Who needs fleet insurance?
- Any business that expects a high volume of rides for its vehicles would benefit from a fleet insurance policy.
- Any business where there are no designated drivers and where employees are expected to borrow or switch vehicles.
Here are a few examples:
- Door-to-door sales
- Delivery services
- Cleaning services
- Hotel shuttles
- Construction companies
- Taxi or bus companies
- Moving companies
- Car rental services
What are the advantages of having fleet insurance over non-fleet insurance?
- Convenience. You only need one policy to cover all your vehicles. It’s easy to add or remove vehicles from the policy at any time of the year. This means you only have to remember one policy date and renew only once a year regardless of the number of times you purchase a vehicle to add to your fleet.
- Discounted prices. Insuring multiple vehicles under one policy would usually work out to be cheaper than insuring them individually.
- Flexibility. The vehicles don’t need to have specific drivers assigned to them. The set up can be that anyone given permission to drive any of the vehicles can switch or borrow any of the company vehicles without any claims issues should an accident occur.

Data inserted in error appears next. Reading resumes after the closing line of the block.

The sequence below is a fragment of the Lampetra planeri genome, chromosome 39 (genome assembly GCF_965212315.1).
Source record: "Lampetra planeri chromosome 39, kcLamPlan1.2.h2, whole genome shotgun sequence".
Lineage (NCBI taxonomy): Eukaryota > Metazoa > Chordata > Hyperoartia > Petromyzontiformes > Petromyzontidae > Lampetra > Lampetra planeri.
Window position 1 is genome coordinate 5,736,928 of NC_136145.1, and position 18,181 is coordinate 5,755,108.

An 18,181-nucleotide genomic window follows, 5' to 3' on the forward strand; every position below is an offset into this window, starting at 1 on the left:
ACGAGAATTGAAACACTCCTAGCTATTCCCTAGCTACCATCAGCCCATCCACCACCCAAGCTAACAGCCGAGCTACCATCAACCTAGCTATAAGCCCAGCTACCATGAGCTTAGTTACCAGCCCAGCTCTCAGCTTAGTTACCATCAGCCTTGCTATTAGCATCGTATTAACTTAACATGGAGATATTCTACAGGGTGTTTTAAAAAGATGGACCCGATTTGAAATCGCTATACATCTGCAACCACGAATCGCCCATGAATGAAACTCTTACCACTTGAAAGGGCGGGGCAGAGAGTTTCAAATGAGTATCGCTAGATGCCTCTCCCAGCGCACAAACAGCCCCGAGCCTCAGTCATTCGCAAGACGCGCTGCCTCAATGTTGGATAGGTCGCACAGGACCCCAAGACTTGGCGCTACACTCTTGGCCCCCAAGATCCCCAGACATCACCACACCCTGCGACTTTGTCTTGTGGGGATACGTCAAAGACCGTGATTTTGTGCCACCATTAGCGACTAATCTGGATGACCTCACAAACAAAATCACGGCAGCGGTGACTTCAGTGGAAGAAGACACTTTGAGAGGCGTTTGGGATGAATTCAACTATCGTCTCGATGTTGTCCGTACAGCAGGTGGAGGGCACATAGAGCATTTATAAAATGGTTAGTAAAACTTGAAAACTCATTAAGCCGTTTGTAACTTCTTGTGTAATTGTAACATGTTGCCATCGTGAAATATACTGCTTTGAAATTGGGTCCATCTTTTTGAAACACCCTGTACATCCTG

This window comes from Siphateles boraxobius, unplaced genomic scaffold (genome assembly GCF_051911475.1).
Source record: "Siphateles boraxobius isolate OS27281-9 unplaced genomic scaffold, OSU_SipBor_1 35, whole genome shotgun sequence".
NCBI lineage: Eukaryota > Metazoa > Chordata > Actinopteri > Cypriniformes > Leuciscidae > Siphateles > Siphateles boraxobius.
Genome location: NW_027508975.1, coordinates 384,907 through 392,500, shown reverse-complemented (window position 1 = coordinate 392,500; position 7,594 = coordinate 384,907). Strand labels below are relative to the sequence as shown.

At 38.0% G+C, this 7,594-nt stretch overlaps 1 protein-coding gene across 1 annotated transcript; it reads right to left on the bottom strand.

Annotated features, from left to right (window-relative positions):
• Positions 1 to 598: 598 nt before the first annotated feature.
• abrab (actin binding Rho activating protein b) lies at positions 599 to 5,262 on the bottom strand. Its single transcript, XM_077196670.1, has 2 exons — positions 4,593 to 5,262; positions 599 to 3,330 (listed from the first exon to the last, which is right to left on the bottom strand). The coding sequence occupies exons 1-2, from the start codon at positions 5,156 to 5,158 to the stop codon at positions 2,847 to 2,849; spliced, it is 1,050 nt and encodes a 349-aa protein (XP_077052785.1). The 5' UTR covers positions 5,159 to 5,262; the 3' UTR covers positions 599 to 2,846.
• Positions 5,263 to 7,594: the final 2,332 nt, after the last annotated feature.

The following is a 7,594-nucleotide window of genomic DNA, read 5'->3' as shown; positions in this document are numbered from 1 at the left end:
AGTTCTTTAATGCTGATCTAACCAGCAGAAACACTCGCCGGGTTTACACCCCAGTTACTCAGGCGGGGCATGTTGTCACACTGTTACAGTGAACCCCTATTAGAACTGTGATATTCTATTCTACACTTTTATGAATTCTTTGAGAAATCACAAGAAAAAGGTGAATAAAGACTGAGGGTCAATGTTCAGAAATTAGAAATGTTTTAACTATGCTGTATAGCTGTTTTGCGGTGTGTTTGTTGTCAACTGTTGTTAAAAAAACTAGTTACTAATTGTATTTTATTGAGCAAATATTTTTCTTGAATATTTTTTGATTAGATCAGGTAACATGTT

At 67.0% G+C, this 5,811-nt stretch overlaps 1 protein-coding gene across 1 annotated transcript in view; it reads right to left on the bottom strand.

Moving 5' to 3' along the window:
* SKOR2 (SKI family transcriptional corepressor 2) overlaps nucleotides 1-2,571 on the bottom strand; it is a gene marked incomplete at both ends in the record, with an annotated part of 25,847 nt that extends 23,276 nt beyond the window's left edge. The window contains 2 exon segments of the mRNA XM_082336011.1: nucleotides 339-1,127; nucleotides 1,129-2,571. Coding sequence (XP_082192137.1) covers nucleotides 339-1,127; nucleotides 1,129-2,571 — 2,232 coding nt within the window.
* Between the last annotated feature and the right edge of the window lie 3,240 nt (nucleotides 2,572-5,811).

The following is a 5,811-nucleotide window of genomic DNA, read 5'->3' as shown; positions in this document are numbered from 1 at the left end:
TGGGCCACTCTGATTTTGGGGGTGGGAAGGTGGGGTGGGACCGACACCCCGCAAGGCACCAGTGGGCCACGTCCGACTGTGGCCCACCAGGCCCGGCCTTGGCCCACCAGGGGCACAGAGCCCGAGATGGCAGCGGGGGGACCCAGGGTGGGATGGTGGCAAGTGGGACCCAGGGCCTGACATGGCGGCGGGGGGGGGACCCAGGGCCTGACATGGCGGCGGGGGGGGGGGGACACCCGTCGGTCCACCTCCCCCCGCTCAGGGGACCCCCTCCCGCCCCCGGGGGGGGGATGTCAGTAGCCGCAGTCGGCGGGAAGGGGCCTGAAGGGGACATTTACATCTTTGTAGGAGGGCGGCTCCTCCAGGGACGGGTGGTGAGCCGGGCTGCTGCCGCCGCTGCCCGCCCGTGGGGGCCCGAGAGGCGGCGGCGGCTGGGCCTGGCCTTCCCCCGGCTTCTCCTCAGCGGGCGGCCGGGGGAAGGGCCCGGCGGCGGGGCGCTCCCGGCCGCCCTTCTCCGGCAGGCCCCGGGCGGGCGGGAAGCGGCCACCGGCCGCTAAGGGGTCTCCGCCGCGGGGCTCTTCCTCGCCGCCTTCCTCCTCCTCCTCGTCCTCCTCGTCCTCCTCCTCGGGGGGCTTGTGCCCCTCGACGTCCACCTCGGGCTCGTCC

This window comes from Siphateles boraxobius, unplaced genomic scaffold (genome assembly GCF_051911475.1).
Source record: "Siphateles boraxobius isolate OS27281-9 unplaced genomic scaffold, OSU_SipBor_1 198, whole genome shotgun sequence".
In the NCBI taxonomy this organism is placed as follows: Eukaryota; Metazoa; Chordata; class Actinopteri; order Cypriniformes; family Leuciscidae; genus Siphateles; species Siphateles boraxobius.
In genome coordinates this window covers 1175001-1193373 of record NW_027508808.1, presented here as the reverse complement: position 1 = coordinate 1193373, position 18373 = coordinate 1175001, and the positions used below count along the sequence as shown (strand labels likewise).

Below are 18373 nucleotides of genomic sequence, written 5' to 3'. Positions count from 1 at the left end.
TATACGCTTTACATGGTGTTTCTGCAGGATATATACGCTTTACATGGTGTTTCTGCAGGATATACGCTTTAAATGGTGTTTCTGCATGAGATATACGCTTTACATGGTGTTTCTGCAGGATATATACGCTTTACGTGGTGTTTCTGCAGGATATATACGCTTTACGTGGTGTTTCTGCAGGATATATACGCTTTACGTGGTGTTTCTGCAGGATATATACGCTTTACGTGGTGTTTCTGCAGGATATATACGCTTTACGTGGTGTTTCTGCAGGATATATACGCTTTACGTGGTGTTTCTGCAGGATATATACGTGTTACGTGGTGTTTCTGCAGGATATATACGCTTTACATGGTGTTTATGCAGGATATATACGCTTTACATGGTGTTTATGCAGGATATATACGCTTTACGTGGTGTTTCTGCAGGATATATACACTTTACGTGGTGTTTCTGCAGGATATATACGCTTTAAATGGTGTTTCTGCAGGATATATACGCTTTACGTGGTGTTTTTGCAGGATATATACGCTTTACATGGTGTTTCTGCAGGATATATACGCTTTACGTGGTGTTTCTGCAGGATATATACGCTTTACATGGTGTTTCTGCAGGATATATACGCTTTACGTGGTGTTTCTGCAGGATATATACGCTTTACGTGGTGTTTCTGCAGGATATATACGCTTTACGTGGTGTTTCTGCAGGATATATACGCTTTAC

Are underwriting variables the same for fleet and non-fleet insurance policies?
Most factors that affect the pricing of non-fleet policies also affect the pricing of fleet policies. These would include claims history, how the vehicles are going to be used in the business, how old the vehicles are, and where it is driven and parked. When it comes to trucks, for example, their route, the gross vehicle weight, and what they are going to be used for will matter.
However, because the terms and conditions of auto insurance may vary from policy to policy and from insurer to insurer, one of the things you’d need to clarify is whether the personal claims history of a driver auto insurance affects the premium rating–especially for non-fleet coverage.
Impact of at-fault crashes
A very important consideration is how at-fault accidents impact drivers and their policies. When a fleet driver is found to be at-fault in a crash, the accident does not impact the driver’s personal policy or any non-fleet auto policy where they are listed as a driver. The crash only affects fleet insurance.
An at-fault crash where the driver is using a non-fleet vehicle, however, could mean that the driver’s policy will be impacted–depending on state laws and regulations which may differ from company to company.